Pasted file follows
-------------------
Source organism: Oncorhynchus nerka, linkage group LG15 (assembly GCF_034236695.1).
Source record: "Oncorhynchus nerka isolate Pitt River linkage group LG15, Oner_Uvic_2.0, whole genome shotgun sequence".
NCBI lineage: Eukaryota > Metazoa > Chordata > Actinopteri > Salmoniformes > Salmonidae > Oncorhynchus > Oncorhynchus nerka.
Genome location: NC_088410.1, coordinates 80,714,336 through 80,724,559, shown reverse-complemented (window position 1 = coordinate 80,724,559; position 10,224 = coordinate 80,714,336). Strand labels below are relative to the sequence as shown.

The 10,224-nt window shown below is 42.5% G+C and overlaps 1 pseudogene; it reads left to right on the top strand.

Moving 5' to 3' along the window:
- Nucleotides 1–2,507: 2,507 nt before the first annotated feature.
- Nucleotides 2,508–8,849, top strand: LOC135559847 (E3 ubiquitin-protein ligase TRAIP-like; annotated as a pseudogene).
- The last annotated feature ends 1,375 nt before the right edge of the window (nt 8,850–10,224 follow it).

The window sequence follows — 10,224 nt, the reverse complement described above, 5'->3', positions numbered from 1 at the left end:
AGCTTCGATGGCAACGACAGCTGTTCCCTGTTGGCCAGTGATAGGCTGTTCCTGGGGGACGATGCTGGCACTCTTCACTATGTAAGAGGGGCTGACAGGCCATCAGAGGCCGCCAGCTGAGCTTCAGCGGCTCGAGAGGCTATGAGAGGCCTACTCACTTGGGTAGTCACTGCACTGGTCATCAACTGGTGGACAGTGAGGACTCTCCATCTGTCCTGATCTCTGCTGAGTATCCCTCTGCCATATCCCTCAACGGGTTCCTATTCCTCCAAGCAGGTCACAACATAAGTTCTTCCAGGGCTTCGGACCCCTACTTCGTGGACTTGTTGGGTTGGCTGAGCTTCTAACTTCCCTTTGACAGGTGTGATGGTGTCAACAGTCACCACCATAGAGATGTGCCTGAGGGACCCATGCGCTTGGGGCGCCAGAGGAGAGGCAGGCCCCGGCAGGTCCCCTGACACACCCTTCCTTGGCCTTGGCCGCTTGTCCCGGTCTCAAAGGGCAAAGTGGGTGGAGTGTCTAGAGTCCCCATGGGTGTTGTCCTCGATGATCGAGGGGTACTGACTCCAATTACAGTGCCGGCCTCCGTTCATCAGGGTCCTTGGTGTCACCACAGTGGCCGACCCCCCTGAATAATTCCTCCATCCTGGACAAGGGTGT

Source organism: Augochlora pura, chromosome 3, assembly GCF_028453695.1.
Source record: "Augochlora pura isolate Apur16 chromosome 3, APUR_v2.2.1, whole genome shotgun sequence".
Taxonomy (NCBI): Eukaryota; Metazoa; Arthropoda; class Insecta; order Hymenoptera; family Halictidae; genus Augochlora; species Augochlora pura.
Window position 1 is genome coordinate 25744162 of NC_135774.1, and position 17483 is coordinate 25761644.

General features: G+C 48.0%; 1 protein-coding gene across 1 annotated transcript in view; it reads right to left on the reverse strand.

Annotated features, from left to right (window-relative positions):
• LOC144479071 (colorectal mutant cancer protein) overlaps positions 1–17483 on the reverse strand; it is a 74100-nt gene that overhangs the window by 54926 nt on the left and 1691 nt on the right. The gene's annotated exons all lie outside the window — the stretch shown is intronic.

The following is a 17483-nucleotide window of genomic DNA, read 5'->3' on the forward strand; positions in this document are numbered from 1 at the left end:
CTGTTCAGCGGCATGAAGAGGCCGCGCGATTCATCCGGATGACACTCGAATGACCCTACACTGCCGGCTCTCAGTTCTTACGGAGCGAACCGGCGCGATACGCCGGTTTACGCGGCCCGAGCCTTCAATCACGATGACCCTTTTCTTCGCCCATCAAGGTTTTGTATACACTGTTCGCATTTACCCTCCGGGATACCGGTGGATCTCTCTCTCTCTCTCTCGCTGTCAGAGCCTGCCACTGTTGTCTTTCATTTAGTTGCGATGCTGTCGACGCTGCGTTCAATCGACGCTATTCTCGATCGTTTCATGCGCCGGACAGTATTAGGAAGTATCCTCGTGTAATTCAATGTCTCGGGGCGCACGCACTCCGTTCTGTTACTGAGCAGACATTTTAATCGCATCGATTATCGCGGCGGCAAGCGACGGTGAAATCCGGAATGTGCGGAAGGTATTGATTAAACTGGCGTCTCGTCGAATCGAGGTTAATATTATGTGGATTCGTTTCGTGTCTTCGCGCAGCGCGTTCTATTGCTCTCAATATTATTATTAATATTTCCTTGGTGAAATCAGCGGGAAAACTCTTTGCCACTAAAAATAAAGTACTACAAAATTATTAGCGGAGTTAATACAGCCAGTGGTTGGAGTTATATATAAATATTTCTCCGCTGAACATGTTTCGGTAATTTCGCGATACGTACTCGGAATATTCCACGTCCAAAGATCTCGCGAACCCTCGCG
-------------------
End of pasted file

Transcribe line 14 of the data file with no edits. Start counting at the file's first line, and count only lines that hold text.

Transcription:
Taxonomy (NCBI): Eukaryota; Metazoa; Arthropoda; class Insecta; order Hymenoptera; family Halictidae; genus Augochlora; species Augochlora pura.